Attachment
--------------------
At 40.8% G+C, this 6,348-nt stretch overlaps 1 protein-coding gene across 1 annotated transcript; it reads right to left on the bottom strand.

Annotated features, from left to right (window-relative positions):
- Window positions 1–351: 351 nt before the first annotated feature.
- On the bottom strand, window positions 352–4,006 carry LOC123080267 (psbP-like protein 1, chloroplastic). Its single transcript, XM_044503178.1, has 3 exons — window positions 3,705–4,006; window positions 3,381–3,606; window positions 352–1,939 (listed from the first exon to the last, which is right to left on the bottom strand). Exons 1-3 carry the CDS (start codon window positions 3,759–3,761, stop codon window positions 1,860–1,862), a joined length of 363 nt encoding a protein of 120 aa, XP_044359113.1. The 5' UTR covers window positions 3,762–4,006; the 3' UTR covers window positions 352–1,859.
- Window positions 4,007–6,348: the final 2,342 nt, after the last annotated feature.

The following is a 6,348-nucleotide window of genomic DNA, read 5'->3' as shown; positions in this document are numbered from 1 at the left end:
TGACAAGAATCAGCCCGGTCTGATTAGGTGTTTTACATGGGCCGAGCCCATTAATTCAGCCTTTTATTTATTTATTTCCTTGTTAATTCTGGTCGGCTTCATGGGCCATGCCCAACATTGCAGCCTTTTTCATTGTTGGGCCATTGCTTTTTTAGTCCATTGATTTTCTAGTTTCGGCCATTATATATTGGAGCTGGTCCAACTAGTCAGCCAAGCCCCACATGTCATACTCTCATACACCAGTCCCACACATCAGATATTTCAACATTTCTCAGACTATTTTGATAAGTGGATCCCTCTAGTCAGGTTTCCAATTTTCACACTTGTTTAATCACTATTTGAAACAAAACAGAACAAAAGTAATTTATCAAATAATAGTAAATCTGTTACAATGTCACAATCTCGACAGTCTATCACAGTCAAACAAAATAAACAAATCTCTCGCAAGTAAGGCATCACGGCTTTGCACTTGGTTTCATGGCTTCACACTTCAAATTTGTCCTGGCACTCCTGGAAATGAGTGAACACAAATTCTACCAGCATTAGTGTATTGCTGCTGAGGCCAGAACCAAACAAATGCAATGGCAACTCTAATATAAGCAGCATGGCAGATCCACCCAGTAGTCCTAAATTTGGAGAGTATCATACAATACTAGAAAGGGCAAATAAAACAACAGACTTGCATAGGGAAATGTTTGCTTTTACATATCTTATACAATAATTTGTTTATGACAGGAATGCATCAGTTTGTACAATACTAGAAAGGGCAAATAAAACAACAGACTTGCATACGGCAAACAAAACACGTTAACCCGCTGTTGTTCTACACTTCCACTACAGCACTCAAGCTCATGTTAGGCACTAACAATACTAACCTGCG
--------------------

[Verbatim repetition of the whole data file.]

At 40.8% G+C, this 6,348-nt stretch overlaps 1 protein-coding gene across 1 annotated transcript; it reads right to left on the bottom strand.

Annotated features, from left to right (window-relative positions):
- Window positions 1–351: 351 nt before the first annotated feature.
- On the bottom strand, window positions 352–4,006 carry LOC123080267 (psbP-like protein 1, chloroplastic). Its single transcript, XM_044503178.1, has 3 exons — window positions 3,705–4,006; window positions 3,381–3,606; window positions 352–1,939 (listed from the first exon to the last, which is right to left on the bottom strand). Exons 1-3 carry the CDS (start codon window positions 3,759–3,761, stop codon window positions 1,860–1,862), a joined length of 363 nt encoding a protein of 120 aa, XP_044359113.1. The 5' UTR covers window positions 3,762–4,006; the 3' UTR covers window positions 352–1,859.
- Window positions 4,007–6,348: the final 2,342 nt, after the last annotated feature.

The following is a 6,348-nucleotide window of genomic DNA, read 5'->3' as shown; positions in this document are numbered from 1 at the left end:
TGACAAGAATCAGCCCGGTCTGATTAGGTGTTTTACATGGGCCGAGCCCATTAATTCAGCCTTTTATTTATTTATTTCCTTGTTAATTCTGGTCGGCTTCATGGGCCATGCCCAACATTGCAGCCTTTTTCATTGTTGGGCCATTGCTTTTTTAGTCCATTGATTTTCTAGTTTCGGCCATTATATATTGGAGCTGGTCCAACTAGTCAGCCAAGCCCCACATGTCATACTCTCATACACCAGTCCCACACATCAGATATTTCAACATTTCTCAGACTATTTTGATAAGTGGATCCCTCTAGTCAGGTTTCCAATTTTCACACTTGTTTAATCACTATTTGAAACAAAACAGAACAAAAGTAATTTATCAAATAATAGTAAATCTGTTACAATGTCACAATCTCGACAGTCTATCACAGTCAAACAAAATAAACAAATCTCTCGCAAGTAAGGCATCACGGCTTTGCACTTGGTTTCATGGCTTCACACTTCAAATTTGTCCTGGCACTCCTGGAAATGAGTGAACACAAATTCTACCAGCATTAGTGTATTGCTGCTGAGGCCAGAACCAAACAAATGCAATGGCAACTCTAATATAAGCAGCATGGCAGATCCACCCAGTAGTCCTAAATTTGGAGAGTATCATACAATACTAGAAAGGGCAAATAAAACAACAGACTTGCATAGGGAAATGTTTGCTTTTACATATCTTATACAATAATTTGTTTATGACAGGAATGCATCAGTTTGTACAATACTAGAAAGGGCAAATAAAACAACAGACTTGCATACGGCAAACAAAACACGTTAACCCGCTGTTGTTCTACACTTCCACTACAGCACTCAAGCTCATGTTAGGCACTAACAATACTAACCTGCG